Huntington Beach Officer Derek Young hopes he’ll never have to use the plan he spent years working on.
Until two years ago, there was not an official school plan in place to handle critical incidents.
Then in December 2012 a gunman entered a Connecticut elementary school, fatally shooting 20 students and six staff members, effectively shattering the sense of security parents across the nation once had when dropping their children off at school.
In January 2013, Young was tasked with drafting up a plan to prepare for the unimaginable but, as the Sandy Hook shooting proved, not the impossible.
Young, one of the department’s two school resource officers serving 45 schools, wants Huntington Beach to be as prepared as possible for these types of emergencies, he said.
“After Sandy Hook, that gave me a chance to really implement my plan because people wanted to know what we could do,” Young said. “There was a need for it.”
Young said he knew exactly how to improve school safety.
“Basically, there are two things schools can do with the students during an emergency; they can either lockdown or they can evacuate,” he said.
During the last school year, Young held trainings for school administrators on “run, hide, fight” — the Department of Homeland Security’s recommended plan to handle an active shooter.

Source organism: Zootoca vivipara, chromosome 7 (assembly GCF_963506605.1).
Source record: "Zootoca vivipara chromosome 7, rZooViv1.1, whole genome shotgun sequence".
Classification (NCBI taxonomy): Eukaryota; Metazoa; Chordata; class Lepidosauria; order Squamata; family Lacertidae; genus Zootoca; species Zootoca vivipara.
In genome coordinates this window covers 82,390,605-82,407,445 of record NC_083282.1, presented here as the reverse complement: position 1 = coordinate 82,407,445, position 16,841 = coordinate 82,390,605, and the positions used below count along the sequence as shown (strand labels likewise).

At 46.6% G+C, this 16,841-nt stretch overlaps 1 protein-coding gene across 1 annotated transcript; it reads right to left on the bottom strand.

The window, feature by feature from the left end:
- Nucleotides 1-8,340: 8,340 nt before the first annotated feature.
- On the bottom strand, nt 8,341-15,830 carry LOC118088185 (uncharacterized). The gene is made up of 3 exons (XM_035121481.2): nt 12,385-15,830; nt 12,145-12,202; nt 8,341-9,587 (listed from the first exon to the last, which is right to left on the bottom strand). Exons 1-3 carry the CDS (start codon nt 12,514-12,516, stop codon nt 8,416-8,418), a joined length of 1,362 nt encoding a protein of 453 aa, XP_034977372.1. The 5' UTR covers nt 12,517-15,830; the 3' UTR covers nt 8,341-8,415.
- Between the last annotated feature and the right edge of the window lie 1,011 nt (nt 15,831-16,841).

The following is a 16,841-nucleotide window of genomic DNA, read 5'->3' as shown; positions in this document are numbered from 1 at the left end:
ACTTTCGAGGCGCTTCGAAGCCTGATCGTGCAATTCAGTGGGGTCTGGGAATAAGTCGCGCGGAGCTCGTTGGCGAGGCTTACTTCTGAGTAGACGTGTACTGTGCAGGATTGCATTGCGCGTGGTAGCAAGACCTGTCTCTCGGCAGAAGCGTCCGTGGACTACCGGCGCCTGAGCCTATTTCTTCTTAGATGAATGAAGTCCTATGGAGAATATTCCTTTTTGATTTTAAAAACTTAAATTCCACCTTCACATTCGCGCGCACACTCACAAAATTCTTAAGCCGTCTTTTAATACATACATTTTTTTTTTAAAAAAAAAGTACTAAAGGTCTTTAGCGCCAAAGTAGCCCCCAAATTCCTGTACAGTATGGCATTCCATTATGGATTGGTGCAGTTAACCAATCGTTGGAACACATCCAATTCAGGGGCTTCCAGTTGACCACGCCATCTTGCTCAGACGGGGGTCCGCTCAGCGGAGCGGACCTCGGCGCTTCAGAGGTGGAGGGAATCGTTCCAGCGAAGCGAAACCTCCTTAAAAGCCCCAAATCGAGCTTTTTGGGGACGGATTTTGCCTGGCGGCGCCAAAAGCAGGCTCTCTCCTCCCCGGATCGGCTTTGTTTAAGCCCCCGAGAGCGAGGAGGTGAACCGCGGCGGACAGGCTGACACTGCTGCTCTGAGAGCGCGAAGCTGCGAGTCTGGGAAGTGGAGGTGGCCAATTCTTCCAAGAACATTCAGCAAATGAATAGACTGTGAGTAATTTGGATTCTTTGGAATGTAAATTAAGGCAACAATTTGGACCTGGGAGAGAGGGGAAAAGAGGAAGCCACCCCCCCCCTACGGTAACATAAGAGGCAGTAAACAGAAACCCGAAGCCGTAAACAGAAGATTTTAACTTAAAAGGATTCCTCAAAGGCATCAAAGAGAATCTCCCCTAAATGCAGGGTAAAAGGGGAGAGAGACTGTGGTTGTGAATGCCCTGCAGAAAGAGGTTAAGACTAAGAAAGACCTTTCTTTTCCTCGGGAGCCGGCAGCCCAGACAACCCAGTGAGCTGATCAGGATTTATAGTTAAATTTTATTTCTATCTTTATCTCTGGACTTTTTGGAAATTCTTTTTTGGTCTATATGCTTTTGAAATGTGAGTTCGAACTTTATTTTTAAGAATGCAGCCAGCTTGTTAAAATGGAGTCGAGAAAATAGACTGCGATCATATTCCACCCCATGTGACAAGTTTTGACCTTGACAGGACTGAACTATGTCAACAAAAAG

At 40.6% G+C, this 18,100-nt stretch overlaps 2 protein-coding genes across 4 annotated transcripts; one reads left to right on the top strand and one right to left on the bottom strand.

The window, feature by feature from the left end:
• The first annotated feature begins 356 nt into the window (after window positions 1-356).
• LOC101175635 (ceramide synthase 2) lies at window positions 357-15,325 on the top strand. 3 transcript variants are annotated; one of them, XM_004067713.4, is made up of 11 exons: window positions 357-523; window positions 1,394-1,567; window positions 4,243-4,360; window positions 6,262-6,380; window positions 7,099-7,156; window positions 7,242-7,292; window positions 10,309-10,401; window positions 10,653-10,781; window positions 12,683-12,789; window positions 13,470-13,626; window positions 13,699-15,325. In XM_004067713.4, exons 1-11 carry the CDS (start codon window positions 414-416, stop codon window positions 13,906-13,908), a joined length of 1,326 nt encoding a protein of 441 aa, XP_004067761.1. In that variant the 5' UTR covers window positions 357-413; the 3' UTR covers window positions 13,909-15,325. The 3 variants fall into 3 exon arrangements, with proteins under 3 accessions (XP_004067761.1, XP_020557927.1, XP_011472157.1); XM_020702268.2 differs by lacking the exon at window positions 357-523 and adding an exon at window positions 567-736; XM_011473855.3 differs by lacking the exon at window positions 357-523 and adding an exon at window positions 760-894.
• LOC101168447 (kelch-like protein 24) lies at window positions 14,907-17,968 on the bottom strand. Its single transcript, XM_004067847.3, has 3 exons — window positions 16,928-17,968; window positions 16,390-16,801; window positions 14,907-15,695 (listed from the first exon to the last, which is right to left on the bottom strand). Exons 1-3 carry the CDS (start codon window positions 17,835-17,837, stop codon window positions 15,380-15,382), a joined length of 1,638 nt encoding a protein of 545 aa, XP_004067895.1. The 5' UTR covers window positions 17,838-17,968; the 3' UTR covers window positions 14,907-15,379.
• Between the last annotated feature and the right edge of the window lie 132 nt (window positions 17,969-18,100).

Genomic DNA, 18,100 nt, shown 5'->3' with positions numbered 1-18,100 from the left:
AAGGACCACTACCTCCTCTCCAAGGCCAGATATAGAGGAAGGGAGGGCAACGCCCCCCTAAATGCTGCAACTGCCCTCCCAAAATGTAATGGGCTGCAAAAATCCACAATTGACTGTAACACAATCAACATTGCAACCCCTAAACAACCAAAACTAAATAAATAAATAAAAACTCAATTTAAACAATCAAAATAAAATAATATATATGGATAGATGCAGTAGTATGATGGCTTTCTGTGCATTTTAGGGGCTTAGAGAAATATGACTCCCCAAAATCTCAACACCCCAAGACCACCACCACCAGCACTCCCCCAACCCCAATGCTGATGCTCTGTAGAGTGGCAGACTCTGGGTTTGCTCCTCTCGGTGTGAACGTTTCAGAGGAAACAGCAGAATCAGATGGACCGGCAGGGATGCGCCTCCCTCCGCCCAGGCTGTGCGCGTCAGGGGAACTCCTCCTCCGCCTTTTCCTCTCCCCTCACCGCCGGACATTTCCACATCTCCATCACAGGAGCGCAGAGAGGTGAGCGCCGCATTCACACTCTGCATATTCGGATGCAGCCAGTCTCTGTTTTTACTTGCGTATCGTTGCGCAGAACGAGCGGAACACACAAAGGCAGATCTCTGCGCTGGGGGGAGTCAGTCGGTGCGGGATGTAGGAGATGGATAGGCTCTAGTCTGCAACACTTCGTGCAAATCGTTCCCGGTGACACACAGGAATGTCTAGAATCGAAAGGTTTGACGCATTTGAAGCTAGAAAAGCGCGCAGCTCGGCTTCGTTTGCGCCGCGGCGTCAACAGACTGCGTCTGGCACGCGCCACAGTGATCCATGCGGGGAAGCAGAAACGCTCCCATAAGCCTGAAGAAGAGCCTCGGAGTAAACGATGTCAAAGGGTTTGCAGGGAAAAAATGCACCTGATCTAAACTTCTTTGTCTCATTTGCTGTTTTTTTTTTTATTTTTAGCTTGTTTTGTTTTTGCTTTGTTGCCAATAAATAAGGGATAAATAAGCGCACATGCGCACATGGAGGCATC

He also developed a new citywide school evacuation plan, which he completed in January 2014.
The plan includes coordinating emergency and school personnel and city resources, and designating off-site locations for student evacuations.
“I knew it would take teamwork between the police department and the schools,” he said. “Evacuating up to 3,000 students and reuniting them with their families, in an organized manner, is no easy task.”
Young also created the Huntington Beach Safe Schools Coalition, which is an agreement between the schools to provide mutual aid when an emergency that prompts an evacuation occurs.
This school year, Young has trained nearly 300 employees on the new plan.
“We really put a lot of work into this,” Young said. “I think all the planning, preparation and training is definitely worth it.
“We, as a city, are more prepared to handle a critical school incident than we were two years ago.”
Young was awarded the Huntington Beach Mayor’s Award in December 2013 and the Orange County Intelligence Assessment Center’s Distinguished Safe School Award in July 2014 for his work on school safety.
Young has been with the Huntington Beach Police Department for 14 years — the last nine he’s served as a school resource officer.